Frown on creative thinking by anyone in the organisation: it may lead to innovation.

Condone poor quality products or services. Give the nod to slipshod methods of production.

Encourage inefficiency as a result of blinkered work performance.

Always look for a helping hand at the end of someone else’s arm.


You’ve been in the business for 20 years. So what?

You’ve got experience. A lot of it. But remember, unless you have constantly updated your skills and your knowledge, all that experience amounts to is trying to solve today’s problems with yesterday’s answers. I you do this, you’re a has-been: one of the geriatric smug buggers; ageing know-it-all who still holds a key position in an ailing company.

I’ve met a lot of these ooms. Having been around since Noah, they insist they’ve seen and one it all. They reckon that their years in business gives them the right to pooh-pooh any suggestions that smack of innovation and youth. Indeed, they assert that they can hold their own with so-called brash upstarts in any field of endeavour.

An ageing sales manager made many crafty attempts to date one of his representatives, someone young and shapely.

“Where have you been all my life?” he purred.
“Well,” replied the young beauty, “for the first 40 years I probably wasn’t born.”
This is the sort of put-down oldsters are likely to encounter if they can’t provide creative solutions to current business problems in today’s terms.

However, if you want the business to make like the Titanic, keep die ou toppies on board. Many of them joined the business when it first opened its doors. They’ve worked their way up into their present exalted positions by enthusiastically subscribing to the old management tenet of: “Yes, Sir. No, Sir. Ulcer.”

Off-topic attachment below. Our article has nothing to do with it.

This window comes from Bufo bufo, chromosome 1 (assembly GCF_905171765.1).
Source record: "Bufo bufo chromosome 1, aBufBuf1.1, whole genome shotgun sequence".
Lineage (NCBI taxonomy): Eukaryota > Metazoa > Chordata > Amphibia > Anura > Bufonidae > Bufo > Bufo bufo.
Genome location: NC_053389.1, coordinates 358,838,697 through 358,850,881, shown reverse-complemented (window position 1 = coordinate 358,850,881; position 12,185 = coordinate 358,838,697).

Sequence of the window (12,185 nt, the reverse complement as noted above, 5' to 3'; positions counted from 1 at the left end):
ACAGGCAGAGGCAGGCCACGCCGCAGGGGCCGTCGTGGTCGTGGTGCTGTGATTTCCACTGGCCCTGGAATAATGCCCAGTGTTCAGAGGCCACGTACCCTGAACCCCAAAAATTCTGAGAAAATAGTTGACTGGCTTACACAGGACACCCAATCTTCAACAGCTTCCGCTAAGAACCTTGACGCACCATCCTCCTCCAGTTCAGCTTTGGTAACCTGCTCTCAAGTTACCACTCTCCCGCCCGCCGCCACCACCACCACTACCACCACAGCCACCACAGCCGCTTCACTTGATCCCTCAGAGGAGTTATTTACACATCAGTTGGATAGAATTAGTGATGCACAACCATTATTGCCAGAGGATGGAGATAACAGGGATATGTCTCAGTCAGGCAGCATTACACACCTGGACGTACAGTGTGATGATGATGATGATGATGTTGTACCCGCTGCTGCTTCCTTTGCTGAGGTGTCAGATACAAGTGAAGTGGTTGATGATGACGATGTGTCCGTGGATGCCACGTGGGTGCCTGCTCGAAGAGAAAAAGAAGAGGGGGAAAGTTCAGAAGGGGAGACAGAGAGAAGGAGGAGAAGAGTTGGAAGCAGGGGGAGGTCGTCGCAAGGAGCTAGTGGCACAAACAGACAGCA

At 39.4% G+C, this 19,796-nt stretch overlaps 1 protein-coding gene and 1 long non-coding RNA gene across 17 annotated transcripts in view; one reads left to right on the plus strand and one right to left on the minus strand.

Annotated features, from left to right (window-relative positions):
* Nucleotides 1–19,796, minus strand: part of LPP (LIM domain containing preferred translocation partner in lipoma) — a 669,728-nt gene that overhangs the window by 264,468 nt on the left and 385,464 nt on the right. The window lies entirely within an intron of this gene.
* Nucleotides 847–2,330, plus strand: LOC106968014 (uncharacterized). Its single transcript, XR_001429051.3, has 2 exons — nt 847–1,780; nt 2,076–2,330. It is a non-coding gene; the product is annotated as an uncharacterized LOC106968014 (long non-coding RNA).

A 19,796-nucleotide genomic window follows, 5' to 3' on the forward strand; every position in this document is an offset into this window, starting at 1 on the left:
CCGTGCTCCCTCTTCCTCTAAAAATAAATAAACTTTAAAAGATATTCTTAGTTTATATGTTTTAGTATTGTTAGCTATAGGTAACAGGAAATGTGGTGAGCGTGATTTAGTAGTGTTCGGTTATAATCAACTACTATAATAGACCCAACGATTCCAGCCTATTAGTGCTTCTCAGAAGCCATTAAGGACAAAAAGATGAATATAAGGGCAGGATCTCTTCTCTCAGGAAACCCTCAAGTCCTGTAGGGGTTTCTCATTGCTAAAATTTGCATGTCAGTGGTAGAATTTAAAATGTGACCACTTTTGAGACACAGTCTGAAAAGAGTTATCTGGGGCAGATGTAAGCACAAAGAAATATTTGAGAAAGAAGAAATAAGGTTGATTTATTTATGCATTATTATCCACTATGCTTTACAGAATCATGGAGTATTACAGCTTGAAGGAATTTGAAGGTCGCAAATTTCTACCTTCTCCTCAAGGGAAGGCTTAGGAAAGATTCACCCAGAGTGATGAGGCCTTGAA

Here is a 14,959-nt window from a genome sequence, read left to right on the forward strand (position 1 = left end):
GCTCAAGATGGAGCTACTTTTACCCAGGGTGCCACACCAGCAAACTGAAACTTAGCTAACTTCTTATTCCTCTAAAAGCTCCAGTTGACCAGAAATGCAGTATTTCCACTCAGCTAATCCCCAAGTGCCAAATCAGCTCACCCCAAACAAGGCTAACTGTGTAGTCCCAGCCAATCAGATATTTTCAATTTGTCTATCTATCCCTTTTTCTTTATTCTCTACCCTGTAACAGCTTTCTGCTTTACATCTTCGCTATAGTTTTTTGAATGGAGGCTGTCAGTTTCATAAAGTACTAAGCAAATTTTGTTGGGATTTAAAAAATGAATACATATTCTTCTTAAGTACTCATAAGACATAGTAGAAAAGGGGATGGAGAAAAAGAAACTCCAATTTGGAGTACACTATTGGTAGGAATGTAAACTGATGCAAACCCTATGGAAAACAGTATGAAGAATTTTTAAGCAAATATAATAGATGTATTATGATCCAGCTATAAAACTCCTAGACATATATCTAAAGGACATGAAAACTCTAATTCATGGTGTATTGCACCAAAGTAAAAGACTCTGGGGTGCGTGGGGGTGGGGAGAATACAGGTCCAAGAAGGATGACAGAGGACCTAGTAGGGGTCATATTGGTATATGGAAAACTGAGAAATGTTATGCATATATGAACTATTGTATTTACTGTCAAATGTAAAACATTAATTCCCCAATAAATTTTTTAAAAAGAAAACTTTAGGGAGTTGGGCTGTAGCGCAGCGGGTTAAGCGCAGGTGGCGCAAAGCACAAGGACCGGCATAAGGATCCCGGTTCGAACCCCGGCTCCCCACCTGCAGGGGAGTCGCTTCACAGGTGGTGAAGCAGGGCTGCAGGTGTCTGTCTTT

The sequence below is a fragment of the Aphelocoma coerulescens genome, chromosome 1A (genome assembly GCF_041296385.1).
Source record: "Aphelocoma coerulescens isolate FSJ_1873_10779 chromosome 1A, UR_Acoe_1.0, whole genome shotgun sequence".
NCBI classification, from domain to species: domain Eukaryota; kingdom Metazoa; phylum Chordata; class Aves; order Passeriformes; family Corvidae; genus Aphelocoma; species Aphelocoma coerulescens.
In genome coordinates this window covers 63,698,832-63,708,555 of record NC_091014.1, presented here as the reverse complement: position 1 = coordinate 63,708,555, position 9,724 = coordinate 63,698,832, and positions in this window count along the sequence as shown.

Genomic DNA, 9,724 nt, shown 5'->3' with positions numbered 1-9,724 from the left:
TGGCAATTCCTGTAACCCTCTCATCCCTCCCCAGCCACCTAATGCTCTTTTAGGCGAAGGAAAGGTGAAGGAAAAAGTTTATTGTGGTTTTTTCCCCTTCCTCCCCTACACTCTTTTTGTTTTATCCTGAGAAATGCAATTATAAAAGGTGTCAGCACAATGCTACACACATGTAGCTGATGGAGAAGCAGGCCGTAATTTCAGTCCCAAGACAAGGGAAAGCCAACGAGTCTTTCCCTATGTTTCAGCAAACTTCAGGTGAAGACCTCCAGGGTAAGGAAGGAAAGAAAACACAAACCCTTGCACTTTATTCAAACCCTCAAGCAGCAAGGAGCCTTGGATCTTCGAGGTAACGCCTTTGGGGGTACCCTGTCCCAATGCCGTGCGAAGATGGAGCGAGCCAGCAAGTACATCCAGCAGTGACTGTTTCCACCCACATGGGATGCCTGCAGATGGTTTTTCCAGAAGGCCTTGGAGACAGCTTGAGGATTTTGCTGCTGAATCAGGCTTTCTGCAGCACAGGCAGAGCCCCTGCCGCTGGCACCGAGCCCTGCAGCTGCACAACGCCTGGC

They’ve never indulged in personal retooling their outdated expertise to cope with change. They don’t see the need to.

“I’ve had 20 years of experience in this business, son,” they’ll tell you without much prompting. What they don’t tell you is that they’ve actually had one year of experience, which they’ve repeated 20 times.

This brings to mind a couple of business truisms:



“The man who rests on his laurels is wearing them in the wrong place.”


“There’s no fool like an old fool – it’s the experience that makes them so proficient.”

You’ll also find that people bursting with outmoded experience view innovations introduced by competitors, who are rapidly displacing your position in the marketplace, as “fads”. Despite technological breakthroughs and new methods, which constantly change the face of business, they persist in living in “the good old days’ when men were men and women danced backwards.

The need to constantly re-educate themselves so that they can keep abreast of fast-breaking changes and improvements escape them. Henry Ford said that anyone who stops learning is old whether he or she happens to be 20 or 80.

Bluntly speaking, these people who are old in thought but not necessarily in years are terrified of change. These fossils of a bygone era, when Mom and Pop stores of various sizes reigned supreme, are easy to spot. You often find them in the back rows at company conferences, where they swop yarns on the relative merits of the haemorrhoids operations and the line-up for next week’s bowls tournament. They’re also the types who can take three hours off for lunch without anyone missing them.